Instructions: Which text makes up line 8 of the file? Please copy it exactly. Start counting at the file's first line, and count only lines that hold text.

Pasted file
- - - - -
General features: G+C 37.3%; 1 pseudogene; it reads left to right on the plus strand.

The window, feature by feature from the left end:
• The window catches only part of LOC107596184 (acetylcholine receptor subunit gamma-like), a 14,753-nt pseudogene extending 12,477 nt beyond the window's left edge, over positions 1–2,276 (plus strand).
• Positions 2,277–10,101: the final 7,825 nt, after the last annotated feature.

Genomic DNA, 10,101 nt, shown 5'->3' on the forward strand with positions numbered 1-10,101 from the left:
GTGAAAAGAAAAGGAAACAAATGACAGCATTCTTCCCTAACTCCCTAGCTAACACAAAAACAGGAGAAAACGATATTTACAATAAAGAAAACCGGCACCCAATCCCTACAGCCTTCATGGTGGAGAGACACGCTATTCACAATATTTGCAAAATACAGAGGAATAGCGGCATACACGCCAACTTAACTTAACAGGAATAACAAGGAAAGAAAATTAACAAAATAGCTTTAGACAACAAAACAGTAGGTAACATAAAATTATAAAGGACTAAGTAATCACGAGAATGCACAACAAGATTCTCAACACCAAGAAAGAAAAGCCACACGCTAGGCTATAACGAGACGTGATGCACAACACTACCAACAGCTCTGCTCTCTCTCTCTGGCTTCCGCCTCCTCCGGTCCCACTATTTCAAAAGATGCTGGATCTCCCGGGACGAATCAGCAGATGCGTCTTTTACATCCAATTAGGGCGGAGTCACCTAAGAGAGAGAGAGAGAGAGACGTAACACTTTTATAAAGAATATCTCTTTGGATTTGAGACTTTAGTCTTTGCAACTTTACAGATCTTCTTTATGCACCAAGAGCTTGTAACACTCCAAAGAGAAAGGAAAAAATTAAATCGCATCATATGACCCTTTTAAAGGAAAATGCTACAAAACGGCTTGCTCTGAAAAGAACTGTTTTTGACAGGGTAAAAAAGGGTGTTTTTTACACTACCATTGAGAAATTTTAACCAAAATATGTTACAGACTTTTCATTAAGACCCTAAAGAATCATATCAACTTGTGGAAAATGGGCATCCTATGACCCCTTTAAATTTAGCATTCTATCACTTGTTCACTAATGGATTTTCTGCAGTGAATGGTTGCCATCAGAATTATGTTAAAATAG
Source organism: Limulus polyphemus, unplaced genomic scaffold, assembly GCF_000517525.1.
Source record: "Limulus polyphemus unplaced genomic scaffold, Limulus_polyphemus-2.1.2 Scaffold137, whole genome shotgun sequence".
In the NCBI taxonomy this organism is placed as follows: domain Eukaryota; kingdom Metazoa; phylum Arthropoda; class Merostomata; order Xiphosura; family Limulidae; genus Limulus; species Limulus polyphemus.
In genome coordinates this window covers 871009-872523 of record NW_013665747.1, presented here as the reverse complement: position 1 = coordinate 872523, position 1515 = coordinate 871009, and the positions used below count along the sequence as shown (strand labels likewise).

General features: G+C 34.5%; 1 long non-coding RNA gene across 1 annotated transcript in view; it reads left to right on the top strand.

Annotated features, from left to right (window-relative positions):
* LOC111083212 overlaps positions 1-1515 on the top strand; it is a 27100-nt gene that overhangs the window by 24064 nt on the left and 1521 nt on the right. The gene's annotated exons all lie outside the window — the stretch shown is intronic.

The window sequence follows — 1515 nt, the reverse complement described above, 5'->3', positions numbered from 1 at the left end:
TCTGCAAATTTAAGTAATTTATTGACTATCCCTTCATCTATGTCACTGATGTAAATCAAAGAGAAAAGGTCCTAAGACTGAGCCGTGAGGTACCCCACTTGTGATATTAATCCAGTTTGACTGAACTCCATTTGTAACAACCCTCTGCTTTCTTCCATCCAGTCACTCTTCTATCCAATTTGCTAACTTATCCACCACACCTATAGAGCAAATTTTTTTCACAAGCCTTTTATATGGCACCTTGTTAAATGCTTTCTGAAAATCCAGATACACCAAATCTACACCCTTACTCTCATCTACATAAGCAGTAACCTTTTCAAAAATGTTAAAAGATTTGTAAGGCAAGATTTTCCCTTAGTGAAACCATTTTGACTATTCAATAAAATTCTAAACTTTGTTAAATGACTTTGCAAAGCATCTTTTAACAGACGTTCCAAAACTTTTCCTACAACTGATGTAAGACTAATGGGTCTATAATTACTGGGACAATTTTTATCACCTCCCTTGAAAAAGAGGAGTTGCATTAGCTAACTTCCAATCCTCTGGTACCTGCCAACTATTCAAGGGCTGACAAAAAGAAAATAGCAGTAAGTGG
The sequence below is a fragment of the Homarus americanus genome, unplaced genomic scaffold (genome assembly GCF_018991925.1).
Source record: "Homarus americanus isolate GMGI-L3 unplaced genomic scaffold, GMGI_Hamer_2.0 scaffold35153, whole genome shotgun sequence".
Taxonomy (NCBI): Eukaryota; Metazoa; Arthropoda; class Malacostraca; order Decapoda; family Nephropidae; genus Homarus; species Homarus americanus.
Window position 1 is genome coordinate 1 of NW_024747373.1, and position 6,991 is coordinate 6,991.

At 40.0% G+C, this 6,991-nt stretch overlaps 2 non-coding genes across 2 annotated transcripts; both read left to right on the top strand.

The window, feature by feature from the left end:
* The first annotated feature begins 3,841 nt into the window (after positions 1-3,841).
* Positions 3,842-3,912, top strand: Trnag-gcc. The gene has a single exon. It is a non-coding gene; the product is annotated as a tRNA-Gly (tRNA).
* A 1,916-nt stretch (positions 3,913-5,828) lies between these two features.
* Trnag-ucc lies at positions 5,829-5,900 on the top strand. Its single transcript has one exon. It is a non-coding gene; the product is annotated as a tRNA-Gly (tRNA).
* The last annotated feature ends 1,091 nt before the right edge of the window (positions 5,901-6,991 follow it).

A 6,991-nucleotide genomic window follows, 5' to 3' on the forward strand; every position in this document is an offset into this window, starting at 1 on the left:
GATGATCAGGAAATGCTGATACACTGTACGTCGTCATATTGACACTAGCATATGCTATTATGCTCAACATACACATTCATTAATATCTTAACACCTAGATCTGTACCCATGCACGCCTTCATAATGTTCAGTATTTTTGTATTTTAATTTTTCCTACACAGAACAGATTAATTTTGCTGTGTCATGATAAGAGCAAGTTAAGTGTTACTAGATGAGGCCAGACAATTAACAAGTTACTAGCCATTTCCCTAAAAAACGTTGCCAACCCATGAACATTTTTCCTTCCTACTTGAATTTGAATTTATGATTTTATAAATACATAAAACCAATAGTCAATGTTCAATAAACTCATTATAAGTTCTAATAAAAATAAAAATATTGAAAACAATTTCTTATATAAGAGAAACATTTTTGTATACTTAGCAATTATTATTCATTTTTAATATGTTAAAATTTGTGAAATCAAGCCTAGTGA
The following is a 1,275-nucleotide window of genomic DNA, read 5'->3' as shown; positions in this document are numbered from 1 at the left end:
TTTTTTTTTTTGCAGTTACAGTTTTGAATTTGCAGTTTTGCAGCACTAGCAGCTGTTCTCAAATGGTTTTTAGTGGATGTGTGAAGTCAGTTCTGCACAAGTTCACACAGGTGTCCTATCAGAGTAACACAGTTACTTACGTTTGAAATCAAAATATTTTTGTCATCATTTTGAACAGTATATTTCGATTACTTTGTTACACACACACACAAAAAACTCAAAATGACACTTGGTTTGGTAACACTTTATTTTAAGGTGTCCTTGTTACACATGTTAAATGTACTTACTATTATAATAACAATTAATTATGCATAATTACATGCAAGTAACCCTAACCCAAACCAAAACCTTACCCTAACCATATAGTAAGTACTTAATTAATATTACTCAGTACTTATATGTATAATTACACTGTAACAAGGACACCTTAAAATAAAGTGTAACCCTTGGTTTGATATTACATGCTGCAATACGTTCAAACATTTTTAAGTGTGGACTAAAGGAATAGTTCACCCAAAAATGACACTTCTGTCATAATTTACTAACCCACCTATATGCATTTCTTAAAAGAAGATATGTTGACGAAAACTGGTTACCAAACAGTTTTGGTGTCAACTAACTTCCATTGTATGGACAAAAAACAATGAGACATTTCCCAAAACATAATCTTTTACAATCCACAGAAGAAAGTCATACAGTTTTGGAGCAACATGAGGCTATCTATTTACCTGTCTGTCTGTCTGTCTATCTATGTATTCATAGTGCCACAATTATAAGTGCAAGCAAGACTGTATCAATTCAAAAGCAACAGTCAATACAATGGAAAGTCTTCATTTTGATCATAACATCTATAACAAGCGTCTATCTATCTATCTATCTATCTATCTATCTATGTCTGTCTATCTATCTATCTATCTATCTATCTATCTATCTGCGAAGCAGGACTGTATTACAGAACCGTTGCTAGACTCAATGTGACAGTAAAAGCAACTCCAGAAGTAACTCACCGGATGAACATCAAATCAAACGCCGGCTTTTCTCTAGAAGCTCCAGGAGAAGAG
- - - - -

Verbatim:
Source record: "Limulus polyphemus unplaced genomic scaffold, Limulus_polyphemus-2.1.2 Scaffold137, whole genome shotgun sequence".